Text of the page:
There is always healthy debate over what is appropriate to do and/or say in an interview setting. Well – most of the press goes to what’s INAPPROPRIATE in an interview setting, but I’d like to take this nugget of time to discuss something interesting:
WHAT IS APPROPRIATE FOR AN EMPLOYER/RECRUITER TO ASK IN AN INTERVIEW?
The short answer is that an employer/recruiter can ask ANYTHING they want in an interview. “What?!?!?!!?”, you say.
Yes – it’s true. We can ask anything we want to of a candidate. How many kids do they have? What’s their marital status? Do they smoke? Etc etc etc
What we CAN’T do is base our decision to hire/recommend them on their responses and what we perceive to be negative about them. This is where things get tricky, and this is why there are TONS of articles on the web and in print that tell HR folks to stay away from those questions at all costs.
As a seasoned recruiter I can say that I certainly DO stay away from most of the questions that walk the line between discriminatory and non discriminatory. What I don’t know can’t hurt me (or subconsciously influence my decision to recommend a candidate). But there are some buccaneers who like to push the envelope and ask some interesting questions.
So what happens when the person that’s doing the hiring asks you, the candidate, a question you’d rather not answer? It’s a tough position to be put in, and the answer isn’t black and white.
As a candidate you need to ask yourself WHY you’re being asked a particular question. What kind of information is the employer/recruiter trying to ascertain?
I have to say – most personal questions asked are completely innocent in nature. For instance, I had a candidate once become thoroughly weirded out when a hiring manager asked if he had a family. The hiring manager’s motivation was…… finding common ground with the candidate and making small talk. THAT’S IT! Pretty innocent.
Though I can understand if an older candidate were asked when they graduated high school or if a female candidate were asked if she’s pregnant (NEVER A GOOD QUESTION TO ASK OR AN APPROPRIATE ASSUMPTION TO MAKE IN ANY ENVIRONMENT). I’ve dealt with employers who really have discriminated based on age and sex (as a side note – this is not while at TxMQ, and I’ve never continued to work with companies who display that kind of disregard for discrimination or the law).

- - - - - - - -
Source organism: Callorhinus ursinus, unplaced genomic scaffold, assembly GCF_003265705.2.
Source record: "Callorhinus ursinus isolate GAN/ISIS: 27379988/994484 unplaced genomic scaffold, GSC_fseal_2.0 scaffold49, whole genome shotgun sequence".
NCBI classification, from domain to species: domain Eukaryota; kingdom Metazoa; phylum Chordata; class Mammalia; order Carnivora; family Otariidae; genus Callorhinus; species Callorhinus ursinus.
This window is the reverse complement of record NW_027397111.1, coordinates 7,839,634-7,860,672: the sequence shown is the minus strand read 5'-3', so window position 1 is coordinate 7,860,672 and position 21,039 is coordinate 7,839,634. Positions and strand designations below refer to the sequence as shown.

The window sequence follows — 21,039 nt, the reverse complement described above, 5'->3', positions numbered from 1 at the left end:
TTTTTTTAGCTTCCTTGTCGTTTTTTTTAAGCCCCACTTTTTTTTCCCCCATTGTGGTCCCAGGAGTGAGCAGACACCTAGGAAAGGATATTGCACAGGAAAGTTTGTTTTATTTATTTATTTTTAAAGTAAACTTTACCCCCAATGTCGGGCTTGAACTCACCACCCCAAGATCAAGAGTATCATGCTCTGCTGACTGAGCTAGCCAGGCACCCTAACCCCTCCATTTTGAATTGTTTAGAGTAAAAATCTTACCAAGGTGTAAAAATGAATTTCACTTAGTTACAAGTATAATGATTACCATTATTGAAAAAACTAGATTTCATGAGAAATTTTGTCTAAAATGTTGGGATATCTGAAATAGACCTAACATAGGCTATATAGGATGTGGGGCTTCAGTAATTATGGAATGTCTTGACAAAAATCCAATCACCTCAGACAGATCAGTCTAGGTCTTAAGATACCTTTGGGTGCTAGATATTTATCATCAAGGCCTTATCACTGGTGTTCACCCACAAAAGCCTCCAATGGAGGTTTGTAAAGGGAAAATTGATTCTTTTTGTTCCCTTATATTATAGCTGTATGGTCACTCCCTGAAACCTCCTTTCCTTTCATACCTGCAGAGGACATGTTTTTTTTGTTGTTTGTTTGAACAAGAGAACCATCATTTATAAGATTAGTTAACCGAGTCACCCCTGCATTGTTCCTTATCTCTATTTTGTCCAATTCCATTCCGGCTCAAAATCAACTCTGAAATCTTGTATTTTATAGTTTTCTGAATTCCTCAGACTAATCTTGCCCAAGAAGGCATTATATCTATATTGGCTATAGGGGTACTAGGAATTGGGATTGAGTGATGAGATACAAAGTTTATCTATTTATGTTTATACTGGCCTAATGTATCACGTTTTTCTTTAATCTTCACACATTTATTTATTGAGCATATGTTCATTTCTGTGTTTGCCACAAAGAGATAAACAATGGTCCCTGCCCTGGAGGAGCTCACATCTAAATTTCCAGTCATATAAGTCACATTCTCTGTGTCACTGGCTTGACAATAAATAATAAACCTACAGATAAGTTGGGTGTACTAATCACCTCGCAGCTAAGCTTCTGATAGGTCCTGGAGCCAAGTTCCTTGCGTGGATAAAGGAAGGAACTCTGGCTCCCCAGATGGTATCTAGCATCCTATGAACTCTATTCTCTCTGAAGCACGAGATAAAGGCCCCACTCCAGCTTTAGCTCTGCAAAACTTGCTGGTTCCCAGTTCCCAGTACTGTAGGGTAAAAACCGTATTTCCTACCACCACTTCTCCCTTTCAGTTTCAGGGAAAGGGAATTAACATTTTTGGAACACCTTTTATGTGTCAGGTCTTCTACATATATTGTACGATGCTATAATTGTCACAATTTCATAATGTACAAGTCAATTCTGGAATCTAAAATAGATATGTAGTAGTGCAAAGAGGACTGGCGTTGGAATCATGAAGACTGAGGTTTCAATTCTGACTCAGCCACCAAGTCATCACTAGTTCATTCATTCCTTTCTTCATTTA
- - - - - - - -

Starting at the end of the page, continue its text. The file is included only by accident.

If you’re asked a question you’d rather not answer you can retort with:
“I’m sorry, I don’t feel comfortable answering that question in this setting”
“Can you help me to better understand the relevancy of that information to the job description?”
Or in the case of being asked personal familial questions you can say “yes I have a lovely family” and then quickly change the topic. The employer will get the gist that you’re done with that discussion.
Finally, when you push back if THEY insist – what do you do?
Again, a lot of this is circumstantial. But remember what I stated above: In an interview setting an employer/recruiter can hypothetically ask anything they want to, and so long as they do not use that information in a discriminatory fashion, they are within their right to do so.
Take, for instance, this question: “What year did you graduate from college?” – assuming it’s not listed on your resume. Is the employer trying to do the reverse math and figure out your age? Or are they trying to verify your education? Or are they merely trying to understand where your achievement fell within your career timeline. Did you go to college as a traditional or non-traditional student? Did a company pay for you to go back to school? Did you maintain a full time job ALONG WITH a class schedule?
This is one of those grey area questions that I think should be answered if an employer pushes back. While, sure – it’s possible for an employer to reverse engineer your age, they’re probably just trying to get a feel for your background as a chronology. As a candidate if you push back TOO much on these types of questions you risk your image over something seemingly menial.
ANYWHO – just some food for thought…
Please feel free to comment on this – I’d love to see this blog turn into a discussion! It’s a hot topic.